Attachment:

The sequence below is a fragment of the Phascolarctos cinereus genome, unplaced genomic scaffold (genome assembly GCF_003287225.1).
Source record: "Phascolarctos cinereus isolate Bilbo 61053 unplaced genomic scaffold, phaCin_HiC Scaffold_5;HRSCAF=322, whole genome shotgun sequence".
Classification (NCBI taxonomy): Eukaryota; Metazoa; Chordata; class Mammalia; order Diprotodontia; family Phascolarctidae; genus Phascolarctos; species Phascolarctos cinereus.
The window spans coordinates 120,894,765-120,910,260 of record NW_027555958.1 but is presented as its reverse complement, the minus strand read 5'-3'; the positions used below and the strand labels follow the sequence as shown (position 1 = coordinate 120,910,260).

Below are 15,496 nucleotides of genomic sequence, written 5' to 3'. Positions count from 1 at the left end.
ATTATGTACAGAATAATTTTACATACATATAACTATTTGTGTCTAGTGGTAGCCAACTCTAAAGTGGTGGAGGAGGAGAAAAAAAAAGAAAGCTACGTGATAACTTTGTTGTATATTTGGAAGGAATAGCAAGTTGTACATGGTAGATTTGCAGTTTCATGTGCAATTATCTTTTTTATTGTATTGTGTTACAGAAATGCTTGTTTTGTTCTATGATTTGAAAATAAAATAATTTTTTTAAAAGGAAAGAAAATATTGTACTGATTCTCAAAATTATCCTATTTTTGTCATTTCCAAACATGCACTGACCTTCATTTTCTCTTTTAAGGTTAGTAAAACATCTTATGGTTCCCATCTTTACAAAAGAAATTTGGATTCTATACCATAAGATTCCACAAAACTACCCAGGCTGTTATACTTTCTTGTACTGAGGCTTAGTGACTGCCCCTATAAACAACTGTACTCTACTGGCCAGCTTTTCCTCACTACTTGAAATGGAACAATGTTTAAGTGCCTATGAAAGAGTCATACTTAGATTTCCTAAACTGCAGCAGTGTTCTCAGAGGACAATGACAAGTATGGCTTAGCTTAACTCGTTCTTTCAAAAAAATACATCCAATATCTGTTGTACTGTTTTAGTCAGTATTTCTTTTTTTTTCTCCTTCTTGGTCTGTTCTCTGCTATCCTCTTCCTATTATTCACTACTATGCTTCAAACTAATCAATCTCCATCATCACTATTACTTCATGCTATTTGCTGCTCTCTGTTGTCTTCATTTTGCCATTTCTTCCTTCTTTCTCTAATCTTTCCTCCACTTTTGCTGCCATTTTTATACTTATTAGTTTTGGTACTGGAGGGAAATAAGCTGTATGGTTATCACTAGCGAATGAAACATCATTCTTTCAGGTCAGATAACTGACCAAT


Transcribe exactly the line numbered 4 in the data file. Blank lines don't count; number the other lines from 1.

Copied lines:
The window spans coordinates 120,894,765-120,910,260 of record NW_027555958.1 but is presented as its reverse complement, the minus strand read 5'-3'; the positions used below and the strand labels follow the sequence as shown (position 1 = coordinate 120,910,260).